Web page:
Sedentary Work Exerting up to 10 pounds (4.5 kg) of force occasionally and/or a negligible amount of force frequently or constantly to lift, carry, push, pull, or otherwise move objects, including the human body. Sedentary work involves sitting most of the time, but may involve walking or standing for brief periods of time. Jobs are sedentary if walking and standing are required only occasionally and other sedentary criteria are met.

Light Work Exerting up to 20 pounds (9.1 kg) of force occasionally and/or up to 10 pounds (4.5 kg) of force frequently, and/or negligible amount of force constantly to move objects. Physical demand requirements are in excess of those for Sedentary Work. Light Work usually requires walking or standing to a significant degree. However, if the use of the arm and/or leg controls requires exertion of forces greater than that for Sedentary Work and the worker sits most the time, the job is rated Light Work.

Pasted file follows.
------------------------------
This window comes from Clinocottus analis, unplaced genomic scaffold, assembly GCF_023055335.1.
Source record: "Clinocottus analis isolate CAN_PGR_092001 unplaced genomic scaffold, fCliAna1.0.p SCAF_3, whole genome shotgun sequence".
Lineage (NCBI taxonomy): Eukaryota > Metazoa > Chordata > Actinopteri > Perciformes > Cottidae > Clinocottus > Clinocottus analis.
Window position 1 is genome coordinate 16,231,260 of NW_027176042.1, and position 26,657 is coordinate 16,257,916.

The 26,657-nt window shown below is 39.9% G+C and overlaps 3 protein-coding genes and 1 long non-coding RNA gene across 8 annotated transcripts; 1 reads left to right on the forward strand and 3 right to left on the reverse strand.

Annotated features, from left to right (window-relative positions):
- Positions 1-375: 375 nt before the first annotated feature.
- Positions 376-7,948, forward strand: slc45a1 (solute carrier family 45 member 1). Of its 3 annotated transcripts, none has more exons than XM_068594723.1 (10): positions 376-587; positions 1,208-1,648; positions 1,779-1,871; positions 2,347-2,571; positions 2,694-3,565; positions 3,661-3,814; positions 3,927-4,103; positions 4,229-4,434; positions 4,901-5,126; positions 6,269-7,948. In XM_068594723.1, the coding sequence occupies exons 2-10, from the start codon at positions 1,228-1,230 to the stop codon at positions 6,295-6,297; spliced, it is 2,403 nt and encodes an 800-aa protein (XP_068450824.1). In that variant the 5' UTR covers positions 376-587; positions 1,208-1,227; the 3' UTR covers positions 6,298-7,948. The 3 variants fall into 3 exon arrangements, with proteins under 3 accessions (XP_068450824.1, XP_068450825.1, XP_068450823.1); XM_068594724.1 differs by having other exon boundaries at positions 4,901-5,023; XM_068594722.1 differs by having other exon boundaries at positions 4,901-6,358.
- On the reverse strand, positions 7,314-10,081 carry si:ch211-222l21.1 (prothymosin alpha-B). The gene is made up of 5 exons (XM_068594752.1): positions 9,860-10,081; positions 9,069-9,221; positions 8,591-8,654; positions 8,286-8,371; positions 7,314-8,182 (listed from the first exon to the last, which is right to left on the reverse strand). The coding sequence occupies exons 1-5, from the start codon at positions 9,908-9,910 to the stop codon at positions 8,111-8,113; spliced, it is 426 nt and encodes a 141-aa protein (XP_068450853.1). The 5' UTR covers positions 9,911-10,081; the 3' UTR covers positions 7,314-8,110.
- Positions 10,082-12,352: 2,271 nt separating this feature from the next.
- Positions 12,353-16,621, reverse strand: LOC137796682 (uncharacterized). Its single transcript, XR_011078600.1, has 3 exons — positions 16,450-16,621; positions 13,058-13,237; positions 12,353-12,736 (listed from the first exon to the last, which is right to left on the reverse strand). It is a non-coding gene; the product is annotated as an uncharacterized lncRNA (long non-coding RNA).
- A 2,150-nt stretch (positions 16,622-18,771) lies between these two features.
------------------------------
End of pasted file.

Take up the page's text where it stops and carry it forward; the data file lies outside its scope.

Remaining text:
Medium Work Exerting up to 50 (22.7 kg) pounds of force occasionally, and/or up to 25 pounds (11.3 kg) of force frequently, and/or up to 10 pounds (4.5 kg) of forces constantly to move objects.

Heavy Work Exerting up to 100 pounds (45.4 kg) of force occasionally, and/or up to 50 pounds (22.7 kg) of force frequently, and/or in excess of 20 pounds (9.1 kg) of force constantly to move objects.

Very Heavy Work Exerting in excess of 100 pounds (45.4 kg) of force occasionally, and/or in excess of 50 pounds (22.7 kg) of force frequently, and/or in excess of 20 pounds (9.1 kg) of force constantly to move objects.

Job Classification

In most duration tables, five job classifications are displayed. These job classifications are based on the amount of physical effort required to perform the work. The classifications correspond to the Strength Factor classifications described in the United States Department of Labor's Dictionary of Occupational Titles. The following definitions are quoted directly from that publication.